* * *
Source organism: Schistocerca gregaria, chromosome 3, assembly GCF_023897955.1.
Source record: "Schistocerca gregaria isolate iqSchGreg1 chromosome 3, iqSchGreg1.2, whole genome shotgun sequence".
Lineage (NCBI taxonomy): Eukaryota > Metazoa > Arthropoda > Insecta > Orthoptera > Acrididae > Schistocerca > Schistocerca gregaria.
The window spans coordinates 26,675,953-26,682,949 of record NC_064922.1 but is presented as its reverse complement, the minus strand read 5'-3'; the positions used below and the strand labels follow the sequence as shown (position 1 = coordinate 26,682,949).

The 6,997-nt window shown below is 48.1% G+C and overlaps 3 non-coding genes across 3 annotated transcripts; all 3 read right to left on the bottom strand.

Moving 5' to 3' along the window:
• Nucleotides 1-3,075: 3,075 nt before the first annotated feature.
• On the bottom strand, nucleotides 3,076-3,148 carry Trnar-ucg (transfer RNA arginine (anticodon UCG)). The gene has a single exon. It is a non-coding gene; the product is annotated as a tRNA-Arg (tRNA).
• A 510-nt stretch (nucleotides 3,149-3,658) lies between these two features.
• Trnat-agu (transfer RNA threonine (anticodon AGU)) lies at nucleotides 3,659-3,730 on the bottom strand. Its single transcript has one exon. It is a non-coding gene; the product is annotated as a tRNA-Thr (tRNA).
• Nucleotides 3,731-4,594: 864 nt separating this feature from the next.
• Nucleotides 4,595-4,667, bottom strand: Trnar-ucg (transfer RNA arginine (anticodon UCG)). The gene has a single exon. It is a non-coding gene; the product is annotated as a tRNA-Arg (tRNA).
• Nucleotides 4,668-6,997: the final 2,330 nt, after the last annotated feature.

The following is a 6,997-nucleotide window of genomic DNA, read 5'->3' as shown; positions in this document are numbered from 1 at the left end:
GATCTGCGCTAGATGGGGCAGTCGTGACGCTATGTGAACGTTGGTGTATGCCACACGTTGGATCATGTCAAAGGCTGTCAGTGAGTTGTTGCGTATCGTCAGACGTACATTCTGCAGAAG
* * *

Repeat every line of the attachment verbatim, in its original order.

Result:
Source organism: Schistocerca gregaria, chromosome 3, assembly GCF_023897955.1.
Source record: "Schistocerca gregaria isolate iqSchGreg1 chromosome 3, iqSchGreg1.2, whole genome shotgun sequence".
Lineage (NCBI taxonomy): Eukaryota > Metazoa > Arthropoda > Insecta > Orthoptera > Acrididae > Schistocerca > Schistocerca gregaria.
The window spans coordinates 26,675,953-26,682,949 of record NC_064922.1 but is presented as its reverse complement, the minus strand read 5'-3'; the positions used below and the strand labels follow the sequence as shown (position 1 = coordinate 26,682,949).

The 6,997-nt window shown below is 48.1% G+C and overlaps 3 non-coding genes across 3 annotated transcripts; all 3 read right to left on the bottom strand.

Moving 5' to 3' along the window:
• Nucleotides 1-3,075: 3,075 nt before the first annotated feature.
• On the bottom strand, nucleotides 3,076-3,148 carry Trnar-ucg (transfer RNA arginine (anticodon UCG)). The gene has a single exon. It is a non-coding gene; the product is annotated as a tRNA-Arg (tRNA).
• A 510-nt stretch (nucleotides 3,149-3,658) lies between these two features.
• Trnat-agu (transfer RNA threonine (anticodon AGU)) lies at nucleotides 3,659-3,730 on the bottom strand. Its single transcript has one exon. It is a non-coding gene; the product is annotated as a tRNA-Thr (tRNA).
• Nucleotides 3,731-4,594: 864 nt separating this feature from the next.
• Nucleotides 4,595-4,667, bottom strand: Trnar-ucg (transfer RNA arginine (anticodon UCG)). The gene has a single exon. It is a non-coding gene; the product is annotated as a tRNA-Arg (tRNA).
• Nucleotides 4,668-6,997: the final 2,330 nt, after the last annotated feature.

The following is a 6,997-nucleotide window of genomic DNA, read 5'->3' as shown; positions in this document are numbered from 1 at the left end:
GATCTGCGCTAGATGGGGCAGTCGTGACGCTATGTGAACGTTGGTGTATGCCACACGTTGGATCATGTCAAAGGCTGTCAGTGAGTTGTTGCGTATCGTCAGACGTACATTCTGCAGAAG